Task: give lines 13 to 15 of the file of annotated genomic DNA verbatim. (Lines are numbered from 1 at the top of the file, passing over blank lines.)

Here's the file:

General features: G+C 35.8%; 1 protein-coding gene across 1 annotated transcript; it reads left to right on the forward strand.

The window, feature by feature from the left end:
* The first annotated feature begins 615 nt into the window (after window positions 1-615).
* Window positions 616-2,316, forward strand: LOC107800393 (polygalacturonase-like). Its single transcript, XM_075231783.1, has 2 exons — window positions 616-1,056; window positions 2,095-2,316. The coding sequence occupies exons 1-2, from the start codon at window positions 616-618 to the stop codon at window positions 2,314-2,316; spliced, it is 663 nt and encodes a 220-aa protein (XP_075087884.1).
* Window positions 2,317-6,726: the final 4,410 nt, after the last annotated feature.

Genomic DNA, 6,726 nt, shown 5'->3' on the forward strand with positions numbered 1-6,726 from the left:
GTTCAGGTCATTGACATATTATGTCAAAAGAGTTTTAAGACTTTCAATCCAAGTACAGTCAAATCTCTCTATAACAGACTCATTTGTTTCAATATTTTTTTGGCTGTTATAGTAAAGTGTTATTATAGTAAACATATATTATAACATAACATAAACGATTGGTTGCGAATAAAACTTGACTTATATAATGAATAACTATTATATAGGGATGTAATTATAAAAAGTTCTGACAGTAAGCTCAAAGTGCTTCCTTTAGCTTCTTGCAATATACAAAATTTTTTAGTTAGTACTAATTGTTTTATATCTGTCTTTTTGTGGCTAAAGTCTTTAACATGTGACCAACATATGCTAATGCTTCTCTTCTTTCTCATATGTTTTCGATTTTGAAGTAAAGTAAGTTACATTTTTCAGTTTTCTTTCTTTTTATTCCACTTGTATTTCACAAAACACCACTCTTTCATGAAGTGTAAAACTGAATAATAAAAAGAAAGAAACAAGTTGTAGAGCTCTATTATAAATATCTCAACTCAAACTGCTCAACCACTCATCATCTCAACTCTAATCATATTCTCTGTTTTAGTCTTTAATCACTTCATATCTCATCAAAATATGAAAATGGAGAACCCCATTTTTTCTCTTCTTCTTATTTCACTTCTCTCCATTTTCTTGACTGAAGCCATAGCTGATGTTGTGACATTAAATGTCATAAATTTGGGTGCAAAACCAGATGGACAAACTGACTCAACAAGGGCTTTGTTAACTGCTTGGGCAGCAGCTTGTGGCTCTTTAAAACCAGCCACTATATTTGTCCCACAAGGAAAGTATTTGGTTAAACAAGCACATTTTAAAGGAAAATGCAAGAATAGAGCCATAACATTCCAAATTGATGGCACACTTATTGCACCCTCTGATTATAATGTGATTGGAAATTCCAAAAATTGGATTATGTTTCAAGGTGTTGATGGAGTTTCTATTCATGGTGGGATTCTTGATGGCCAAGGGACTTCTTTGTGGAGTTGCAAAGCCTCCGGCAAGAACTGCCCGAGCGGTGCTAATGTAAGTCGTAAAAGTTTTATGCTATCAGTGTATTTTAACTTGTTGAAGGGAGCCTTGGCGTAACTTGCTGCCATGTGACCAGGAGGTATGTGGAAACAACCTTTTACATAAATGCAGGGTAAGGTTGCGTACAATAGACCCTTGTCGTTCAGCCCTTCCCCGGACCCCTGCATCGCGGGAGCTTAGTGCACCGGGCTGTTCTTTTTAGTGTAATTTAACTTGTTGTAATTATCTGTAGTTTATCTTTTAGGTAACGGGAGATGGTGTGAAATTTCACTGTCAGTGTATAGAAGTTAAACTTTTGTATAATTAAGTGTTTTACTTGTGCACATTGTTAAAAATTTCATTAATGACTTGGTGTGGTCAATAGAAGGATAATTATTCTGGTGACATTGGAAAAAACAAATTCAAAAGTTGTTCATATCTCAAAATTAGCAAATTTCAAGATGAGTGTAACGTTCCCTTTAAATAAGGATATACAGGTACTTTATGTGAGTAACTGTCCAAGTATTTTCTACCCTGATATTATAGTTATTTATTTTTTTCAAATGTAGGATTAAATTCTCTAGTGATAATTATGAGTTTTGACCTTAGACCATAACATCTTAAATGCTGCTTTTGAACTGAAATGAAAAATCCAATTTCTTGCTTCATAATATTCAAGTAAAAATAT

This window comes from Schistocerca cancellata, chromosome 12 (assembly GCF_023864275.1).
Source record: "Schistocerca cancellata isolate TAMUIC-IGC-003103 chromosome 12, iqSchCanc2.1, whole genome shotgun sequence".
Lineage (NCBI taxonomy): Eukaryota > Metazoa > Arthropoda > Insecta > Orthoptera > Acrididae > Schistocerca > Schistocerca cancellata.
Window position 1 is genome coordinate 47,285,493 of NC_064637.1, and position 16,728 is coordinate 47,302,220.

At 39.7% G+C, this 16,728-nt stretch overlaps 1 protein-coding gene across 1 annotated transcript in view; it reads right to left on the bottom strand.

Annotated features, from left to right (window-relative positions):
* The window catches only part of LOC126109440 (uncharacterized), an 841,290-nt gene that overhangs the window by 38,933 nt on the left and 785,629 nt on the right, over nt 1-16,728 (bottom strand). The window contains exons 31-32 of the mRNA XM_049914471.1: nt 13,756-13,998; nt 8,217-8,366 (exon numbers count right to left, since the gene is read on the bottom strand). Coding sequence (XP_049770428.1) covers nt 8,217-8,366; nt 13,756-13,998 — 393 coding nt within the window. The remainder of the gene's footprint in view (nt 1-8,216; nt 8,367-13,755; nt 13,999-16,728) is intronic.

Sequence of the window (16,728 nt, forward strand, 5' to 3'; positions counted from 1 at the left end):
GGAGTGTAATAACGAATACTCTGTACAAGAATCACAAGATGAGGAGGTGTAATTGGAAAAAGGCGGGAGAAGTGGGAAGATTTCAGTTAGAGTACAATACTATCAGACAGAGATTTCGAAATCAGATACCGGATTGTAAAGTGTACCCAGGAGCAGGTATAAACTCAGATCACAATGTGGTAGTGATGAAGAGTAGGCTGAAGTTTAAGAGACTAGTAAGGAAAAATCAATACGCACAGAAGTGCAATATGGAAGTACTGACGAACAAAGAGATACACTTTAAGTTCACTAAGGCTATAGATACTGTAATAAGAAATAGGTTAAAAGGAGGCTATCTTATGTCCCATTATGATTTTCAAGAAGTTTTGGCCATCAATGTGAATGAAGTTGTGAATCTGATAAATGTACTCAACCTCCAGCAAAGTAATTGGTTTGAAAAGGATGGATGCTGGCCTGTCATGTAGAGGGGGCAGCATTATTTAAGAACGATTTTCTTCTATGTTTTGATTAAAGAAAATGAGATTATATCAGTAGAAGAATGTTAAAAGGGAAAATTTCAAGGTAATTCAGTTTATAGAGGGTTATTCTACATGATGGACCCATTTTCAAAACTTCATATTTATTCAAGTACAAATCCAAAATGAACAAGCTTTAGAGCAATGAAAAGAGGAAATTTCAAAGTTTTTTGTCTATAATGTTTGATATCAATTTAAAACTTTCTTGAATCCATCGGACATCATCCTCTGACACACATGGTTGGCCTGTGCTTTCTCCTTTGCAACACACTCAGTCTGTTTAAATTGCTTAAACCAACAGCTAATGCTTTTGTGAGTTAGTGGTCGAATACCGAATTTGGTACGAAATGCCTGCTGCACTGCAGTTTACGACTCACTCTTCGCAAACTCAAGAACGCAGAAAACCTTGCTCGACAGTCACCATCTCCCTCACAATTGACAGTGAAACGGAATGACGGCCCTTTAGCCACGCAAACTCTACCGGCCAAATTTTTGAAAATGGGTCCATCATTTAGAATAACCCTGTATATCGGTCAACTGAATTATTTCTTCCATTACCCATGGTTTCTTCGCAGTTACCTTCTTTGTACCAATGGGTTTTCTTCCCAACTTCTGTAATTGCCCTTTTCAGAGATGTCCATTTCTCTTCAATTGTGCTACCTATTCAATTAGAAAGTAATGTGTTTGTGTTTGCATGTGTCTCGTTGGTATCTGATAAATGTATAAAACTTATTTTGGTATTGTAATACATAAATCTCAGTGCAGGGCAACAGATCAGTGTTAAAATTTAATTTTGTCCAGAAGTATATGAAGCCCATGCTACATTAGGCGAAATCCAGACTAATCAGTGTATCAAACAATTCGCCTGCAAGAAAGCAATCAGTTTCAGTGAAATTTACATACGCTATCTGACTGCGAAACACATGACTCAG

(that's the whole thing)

Annotated features, from left to right (window-relative positions):
* The window catches only part of LOC126109440 (uncharacterized), an 841,290-nt gene that overhangs the window by 38,933 nt on the left and 785,629 nt on the right, over nt 1-16,728 (bottom strand). The window contains exons 31-32 of the mRNA XM_049914471.1: nt 13,756-13,998; nt 8,217-8,366 (exon numbers count right to left, since the gene is read on the bottom strand). Coding sequence (XP_049770428.1) covers nt 8,217-8,366; nt 13,756-13,998 — 393 coding nt within the window. The remainder of the gene's footprint in view (nt 1-8,216; nt 8,367-13,755; nt 13,999-16,728) is intronic.

Sequence of the window (16,728 nt, forward strand, 5' to 3'; positions counted from 1 at the left end):